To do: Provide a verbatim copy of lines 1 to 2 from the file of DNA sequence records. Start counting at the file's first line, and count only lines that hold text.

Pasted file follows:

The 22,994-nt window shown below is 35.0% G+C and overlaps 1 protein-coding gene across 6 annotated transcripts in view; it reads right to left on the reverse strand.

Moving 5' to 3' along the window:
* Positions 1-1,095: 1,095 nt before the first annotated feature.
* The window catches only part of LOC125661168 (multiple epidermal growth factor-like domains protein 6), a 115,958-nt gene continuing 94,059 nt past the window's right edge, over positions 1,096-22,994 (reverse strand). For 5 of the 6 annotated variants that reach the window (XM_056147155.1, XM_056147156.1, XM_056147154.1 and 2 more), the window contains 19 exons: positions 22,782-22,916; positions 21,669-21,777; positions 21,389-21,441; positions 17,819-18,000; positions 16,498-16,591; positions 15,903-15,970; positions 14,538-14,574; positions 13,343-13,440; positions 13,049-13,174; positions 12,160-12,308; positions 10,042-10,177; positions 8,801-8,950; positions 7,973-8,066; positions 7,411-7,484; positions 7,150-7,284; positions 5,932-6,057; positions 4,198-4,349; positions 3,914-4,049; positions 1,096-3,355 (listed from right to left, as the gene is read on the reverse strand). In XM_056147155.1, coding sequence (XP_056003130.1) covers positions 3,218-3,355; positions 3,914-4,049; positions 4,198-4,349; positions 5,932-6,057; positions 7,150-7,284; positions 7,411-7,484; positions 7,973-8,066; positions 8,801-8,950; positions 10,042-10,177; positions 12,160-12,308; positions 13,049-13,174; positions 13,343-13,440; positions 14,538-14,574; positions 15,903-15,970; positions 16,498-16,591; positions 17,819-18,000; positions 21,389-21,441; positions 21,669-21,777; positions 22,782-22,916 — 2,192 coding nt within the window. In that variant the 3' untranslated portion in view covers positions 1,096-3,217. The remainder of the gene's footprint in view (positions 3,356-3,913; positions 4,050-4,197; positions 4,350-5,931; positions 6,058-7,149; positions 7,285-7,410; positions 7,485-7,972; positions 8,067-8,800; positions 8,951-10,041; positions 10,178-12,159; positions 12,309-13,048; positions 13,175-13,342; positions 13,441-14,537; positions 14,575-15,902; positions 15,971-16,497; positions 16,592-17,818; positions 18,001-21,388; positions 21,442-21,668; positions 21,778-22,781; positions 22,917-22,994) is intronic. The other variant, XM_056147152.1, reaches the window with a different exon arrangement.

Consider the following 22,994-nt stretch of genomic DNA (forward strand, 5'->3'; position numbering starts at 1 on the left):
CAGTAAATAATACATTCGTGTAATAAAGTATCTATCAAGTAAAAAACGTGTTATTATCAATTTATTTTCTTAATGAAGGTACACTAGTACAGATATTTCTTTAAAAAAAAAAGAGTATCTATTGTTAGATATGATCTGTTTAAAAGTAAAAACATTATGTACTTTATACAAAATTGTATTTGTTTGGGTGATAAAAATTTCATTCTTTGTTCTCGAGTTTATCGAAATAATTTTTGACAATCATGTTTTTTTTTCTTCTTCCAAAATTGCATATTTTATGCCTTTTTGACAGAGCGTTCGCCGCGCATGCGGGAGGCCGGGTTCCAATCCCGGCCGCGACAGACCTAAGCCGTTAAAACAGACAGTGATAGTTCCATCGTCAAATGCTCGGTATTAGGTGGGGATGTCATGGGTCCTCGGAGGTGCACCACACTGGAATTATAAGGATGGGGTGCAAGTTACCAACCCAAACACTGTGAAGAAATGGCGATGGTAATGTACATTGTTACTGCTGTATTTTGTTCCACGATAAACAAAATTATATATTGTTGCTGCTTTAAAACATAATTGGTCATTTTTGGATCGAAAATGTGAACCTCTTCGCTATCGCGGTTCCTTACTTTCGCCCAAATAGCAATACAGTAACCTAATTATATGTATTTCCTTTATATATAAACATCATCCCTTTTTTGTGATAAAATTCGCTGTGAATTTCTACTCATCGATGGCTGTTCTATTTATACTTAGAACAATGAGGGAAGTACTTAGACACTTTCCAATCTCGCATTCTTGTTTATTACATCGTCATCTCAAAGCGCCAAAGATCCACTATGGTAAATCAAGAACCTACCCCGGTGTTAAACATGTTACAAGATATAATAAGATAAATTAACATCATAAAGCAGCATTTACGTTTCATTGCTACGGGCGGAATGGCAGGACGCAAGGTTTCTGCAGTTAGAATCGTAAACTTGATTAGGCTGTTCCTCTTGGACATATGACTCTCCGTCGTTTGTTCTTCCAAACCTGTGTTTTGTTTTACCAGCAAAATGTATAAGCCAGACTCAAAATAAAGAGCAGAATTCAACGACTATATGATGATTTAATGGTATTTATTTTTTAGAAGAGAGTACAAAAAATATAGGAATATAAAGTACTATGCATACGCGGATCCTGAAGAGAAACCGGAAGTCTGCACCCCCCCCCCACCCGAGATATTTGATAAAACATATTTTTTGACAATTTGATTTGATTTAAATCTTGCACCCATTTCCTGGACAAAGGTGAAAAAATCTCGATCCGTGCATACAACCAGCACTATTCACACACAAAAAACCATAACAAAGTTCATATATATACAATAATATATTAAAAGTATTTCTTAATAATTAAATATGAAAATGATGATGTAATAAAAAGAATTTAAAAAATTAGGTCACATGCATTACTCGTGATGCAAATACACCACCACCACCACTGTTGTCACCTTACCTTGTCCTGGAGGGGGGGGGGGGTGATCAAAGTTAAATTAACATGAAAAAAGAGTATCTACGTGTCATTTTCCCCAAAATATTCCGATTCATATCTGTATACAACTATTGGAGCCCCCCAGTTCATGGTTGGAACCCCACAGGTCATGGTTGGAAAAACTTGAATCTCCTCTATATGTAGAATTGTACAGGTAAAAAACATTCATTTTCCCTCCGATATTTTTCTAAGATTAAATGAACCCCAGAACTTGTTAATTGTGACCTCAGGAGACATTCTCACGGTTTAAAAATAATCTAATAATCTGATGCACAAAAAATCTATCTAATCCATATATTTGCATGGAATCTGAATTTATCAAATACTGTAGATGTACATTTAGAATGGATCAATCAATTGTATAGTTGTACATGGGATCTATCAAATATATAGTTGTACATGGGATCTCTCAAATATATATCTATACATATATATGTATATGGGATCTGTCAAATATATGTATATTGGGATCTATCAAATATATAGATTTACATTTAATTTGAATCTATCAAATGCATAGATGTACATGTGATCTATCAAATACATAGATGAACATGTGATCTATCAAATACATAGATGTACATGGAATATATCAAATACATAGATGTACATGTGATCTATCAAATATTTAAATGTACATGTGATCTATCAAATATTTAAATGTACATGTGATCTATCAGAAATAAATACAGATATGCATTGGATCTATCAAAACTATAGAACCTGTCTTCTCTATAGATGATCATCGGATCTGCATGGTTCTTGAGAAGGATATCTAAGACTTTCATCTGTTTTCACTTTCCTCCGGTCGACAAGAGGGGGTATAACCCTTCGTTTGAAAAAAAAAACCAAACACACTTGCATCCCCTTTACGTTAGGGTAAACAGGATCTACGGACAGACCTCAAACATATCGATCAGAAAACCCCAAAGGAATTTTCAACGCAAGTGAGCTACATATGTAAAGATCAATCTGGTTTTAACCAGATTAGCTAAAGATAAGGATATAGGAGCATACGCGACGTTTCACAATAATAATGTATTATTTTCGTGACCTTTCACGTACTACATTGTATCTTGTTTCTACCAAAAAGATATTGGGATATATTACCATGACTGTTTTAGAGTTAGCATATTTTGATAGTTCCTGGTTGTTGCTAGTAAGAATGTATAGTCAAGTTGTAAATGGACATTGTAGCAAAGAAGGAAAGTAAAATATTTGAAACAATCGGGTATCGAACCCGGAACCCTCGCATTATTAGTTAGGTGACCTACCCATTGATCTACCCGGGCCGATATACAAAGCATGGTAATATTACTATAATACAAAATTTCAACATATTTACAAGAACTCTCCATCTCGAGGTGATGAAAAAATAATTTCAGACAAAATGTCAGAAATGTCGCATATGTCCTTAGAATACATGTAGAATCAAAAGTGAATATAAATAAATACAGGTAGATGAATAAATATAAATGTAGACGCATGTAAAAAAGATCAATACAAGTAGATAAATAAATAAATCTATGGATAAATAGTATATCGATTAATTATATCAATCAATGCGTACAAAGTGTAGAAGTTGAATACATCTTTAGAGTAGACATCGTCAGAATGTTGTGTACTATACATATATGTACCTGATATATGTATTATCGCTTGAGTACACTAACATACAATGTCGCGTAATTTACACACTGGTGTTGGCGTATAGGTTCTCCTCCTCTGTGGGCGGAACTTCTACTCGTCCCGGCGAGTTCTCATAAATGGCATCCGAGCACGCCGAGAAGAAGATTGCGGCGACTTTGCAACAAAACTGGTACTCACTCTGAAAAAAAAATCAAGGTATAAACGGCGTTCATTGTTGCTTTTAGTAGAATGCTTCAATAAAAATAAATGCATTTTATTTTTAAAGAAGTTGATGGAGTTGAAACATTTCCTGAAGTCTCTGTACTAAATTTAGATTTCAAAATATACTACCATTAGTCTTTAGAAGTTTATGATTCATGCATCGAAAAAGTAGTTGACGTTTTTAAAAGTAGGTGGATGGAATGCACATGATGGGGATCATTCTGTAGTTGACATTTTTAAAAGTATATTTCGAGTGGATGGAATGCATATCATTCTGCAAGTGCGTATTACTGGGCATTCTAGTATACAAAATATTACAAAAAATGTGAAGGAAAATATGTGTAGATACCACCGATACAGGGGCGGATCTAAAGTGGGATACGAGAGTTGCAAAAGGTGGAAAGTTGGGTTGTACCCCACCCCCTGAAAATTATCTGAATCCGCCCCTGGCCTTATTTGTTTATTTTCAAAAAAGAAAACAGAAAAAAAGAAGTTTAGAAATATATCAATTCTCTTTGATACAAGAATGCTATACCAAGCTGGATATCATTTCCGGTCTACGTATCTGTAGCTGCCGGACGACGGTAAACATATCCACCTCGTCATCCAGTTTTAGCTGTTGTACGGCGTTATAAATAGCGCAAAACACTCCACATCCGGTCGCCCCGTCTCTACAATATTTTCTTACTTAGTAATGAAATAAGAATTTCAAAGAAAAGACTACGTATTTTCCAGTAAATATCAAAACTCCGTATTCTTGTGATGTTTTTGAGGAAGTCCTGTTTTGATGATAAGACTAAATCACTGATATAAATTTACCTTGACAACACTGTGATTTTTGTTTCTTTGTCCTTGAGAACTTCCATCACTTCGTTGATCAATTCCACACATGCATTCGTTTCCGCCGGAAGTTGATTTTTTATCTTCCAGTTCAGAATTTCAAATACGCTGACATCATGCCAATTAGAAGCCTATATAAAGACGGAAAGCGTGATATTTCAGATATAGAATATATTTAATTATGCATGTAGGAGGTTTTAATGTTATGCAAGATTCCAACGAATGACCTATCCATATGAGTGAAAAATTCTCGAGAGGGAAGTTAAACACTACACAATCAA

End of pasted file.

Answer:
The 22,994-nt window shown below is 35.0% G+C and overlaps 1 protein-coding gene across 6 annotated transcripts in view; it reads right to left on the reverse strand.

Moving 5' to 3' along the window: